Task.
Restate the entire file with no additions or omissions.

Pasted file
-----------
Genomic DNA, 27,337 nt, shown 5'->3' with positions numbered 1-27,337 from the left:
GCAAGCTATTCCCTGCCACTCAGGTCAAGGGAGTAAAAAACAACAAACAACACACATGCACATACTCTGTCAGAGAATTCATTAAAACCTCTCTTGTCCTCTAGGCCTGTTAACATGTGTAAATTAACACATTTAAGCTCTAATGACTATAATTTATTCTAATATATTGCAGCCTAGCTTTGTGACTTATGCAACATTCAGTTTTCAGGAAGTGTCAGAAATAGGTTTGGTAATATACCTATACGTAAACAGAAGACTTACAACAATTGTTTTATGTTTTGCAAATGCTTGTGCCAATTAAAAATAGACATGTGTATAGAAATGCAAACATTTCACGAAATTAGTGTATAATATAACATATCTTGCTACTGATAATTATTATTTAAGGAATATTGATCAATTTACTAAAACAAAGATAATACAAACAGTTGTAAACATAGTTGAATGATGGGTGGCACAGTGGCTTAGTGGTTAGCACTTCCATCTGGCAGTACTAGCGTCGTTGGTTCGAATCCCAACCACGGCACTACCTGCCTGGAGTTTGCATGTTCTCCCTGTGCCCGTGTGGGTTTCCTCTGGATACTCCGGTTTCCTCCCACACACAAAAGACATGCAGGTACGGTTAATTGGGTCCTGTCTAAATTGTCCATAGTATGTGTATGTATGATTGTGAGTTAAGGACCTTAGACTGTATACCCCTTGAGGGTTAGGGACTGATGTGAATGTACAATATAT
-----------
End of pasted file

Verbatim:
Genomic DNA, 27,337 nt, shown 5'->3' with positions numbered 1-27,337 from the left:
GCAAGCTATTCCCTGCCACTCAGGTCAAGGGAGTAAAAAACAACAAACAACACACATGCACATACTCTGTCAGAGAATTCATTAAAACCTCTCTTGTCCTCTAGGCCTGTTAACATGTGTAAATTAACACATTTAAGCTCTAATGACTATAATTTATTCTAATATATTGCAGCCTAGCTTTGTGACTTATGCAACATTCAGTTTTCAGGAAGTGTCAGAAATAGGTTTGGTAATATACCTATACGTAAACAGAAGACTTACAACAATTGTTTTATGTTTTGCAAATGCTTGTGCCAATTAAAAATAGACATGTGTATAGAAATGCAAACATTTCACGAAATTAGTGTATAATATAACATATCTTGCTACTGATAATTATTATTTAAGGAATATTGATCAATTTACTAAAACAAAGATAATACAAACAGTTGTAAACATAGTTGAATGATGGGTGGCACAGTGGCTTAGTGGTTAGCACTTCCATCTGGCAGTACTAGCGTCGTTGGTTCGAATCCCAACCACGGCACTACCTGCCTGGAGTTTGCATGTTCTCCCTGTGCCCGTGTGGGTTTCCTCTGGATACTCCGGTTTCCTCCCACACACAAAAGACATGCAGGTACGGTTAATTGGGTCCTGTCTAAATTGTCCATAGTATGTGTATGTATGATTGTGAGTTAAGGACCTTAGACTGTATACCCCTTGAGGGTTAGGGACTGATGTGAATGTACAATATAT